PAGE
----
New research shows that megafires in western US national forests are not increasing

High intensity burn area of the 2011 Las Conchas fire, upper Frijoles Canyon, in Bandelier National Monument. Photo: Bryan Bird.
by The Forest Advocate       May 30, 2020

Most forest fuel treatment and logging projects throughout the west are based on the assumption that megafires have been increasing in recent decades, damaging forests and preventing them from re-growing. This is the primary assumption behind the two large-scale and intensive thinning/prescribed fire projects currently proposed for the Santa Fe National Forest, including one in the mountains just east of Santa Fe.

Conservation ecology researchers Dominick DellaSala and Chad Hanson published a peer reviewed study last year disputing this assumption. They found no significant increase in the size of large high-severity burn patches since the early 1990s. Dr. DellaSala stated that “This is the most extensive study ever conducted on the high-severity fire component of large fires, and our results demonstrate that there is no need for massive forest thinning and salvage logging before or after a forest fire.”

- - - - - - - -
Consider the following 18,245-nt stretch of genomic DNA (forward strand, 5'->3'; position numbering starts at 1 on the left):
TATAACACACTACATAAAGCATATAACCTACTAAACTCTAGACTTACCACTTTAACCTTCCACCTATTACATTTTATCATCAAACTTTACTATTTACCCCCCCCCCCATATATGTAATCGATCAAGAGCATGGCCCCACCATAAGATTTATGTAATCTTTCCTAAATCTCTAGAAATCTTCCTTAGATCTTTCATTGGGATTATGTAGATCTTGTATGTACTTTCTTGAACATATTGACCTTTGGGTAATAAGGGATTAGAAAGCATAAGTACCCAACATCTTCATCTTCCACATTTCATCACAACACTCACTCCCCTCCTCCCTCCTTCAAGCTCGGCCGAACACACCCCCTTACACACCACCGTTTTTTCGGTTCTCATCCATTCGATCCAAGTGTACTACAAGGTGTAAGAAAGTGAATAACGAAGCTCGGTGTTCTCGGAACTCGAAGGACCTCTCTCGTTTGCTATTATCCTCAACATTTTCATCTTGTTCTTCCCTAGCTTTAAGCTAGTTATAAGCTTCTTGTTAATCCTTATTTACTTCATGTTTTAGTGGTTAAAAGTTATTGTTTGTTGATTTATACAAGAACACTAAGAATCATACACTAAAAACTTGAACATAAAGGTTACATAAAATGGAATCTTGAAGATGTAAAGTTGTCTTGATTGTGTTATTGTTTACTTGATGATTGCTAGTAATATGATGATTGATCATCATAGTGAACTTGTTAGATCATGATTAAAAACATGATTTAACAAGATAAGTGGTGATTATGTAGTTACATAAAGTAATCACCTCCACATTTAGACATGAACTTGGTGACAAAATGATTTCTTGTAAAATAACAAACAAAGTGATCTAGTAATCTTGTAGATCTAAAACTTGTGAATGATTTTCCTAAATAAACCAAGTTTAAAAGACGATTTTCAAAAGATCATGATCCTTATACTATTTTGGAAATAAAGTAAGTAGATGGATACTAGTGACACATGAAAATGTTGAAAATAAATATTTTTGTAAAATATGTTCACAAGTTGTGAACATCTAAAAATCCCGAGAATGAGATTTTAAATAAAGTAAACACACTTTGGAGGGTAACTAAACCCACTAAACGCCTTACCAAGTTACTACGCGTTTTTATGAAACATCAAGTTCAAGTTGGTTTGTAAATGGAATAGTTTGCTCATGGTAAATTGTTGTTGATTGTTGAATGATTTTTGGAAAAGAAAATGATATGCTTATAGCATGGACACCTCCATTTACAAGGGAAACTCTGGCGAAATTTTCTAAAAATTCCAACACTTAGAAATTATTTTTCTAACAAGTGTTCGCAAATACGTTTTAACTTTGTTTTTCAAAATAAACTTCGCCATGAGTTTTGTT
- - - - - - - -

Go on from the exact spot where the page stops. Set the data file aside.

This study also dispels the view that large high intensity fires are unnatural, and instead affirms that they are ecologically important to support biodiversity in forests.

In this megafire trend study, the researchers analyzed data on large high-severity burn patches across 11 western dry pine and mixed-conifer forests over three decades. The study area includes multiple forests of northern New Mexico, including the Santa Fe National Forest.

Since many forest management decisions are being made for the Santa Fe National Forest based on the assumption that megafires are increasing, this study is highly relevant and should be taken seriously into account in forest management project planning.

Read an article about this study here, and see the full study here.

The Forest Advocate
Santa Fe, New Mexico